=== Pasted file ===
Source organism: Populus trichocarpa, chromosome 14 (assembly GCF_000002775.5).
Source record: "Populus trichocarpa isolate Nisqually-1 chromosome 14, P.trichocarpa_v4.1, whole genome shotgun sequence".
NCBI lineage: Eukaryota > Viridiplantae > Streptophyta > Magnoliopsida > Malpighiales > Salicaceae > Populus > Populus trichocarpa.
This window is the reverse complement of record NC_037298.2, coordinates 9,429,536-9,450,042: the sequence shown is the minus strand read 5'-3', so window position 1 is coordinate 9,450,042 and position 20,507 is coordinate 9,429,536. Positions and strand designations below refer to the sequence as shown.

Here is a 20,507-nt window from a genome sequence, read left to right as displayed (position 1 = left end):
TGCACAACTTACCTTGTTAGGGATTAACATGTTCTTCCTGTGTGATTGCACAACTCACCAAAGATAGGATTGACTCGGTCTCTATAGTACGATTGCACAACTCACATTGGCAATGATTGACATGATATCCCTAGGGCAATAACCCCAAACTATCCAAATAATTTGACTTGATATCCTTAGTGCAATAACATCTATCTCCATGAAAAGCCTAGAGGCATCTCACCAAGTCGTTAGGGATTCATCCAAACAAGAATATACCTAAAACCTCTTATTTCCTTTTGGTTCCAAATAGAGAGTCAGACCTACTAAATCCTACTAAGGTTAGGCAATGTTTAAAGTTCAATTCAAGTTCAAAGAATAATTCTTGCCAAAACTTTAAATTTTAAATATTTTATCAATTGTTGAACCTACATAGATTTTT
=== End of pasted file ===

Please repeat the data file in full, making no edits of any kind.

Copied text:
Source organism: Populus trichocarpa, chromosome 14 (assembly GCF_000002775.5).
Source record: "Populus trichocarpa isolate Nisqually-1 chromosome 14, P.trichocarpa_v4.1, whole genome shotgun sequence".
NCBI lineage: Eukaryota > Viridiplantae > Streptophyta > Magnoliopsida > Malpighiales > Salicaceae > Populus > Populus trichocarpa.
This window is the reverse complement of record NC_037298.2, coordinates 9,429,536-9,450,042: the sequence shown is the minus strand read 5'-3', so window position 1 is coordinate 9,450,042 and position 20,507 is coordinate 9,429,536. Positions and strand designations below refer to the sequence as shown.

Here is a 20,507-nt window from a genome sequence, read left to right as displayed (position 1 = left end):
TGCACAACTTACCTTGTTAGGGATTAACATGTTCTTCCTGTGTGATTGCACAACTCACCAAAGATAGGATTGACTCGGTCTCTATAGTACGATTGCACAACTCACATTGGCAATGATTGACATGATATCCCTAGGGCAATAACCCCAAACTATCCAAATAATTTGACTTGATATCCTTAGTGCAATAACATCTATCTCCATGAAAAGCCTAGAGGCATCTCACCAAGTCGTTAGGGATTCATCCAAACAAGAATATACCTAAAACCTCTTATTTCCTTTTGGTTCCAAATAGAGAGTCAGACCTACTAAATCCTACTAAGGTTAGGCAATGTTTAAAGTTCAATTCAAGTTCAAAGAATAATTCTTGCCAAAACTTTAAATTTTAAATATTTTATCAATTGTTGAACCTACATAGATTTTT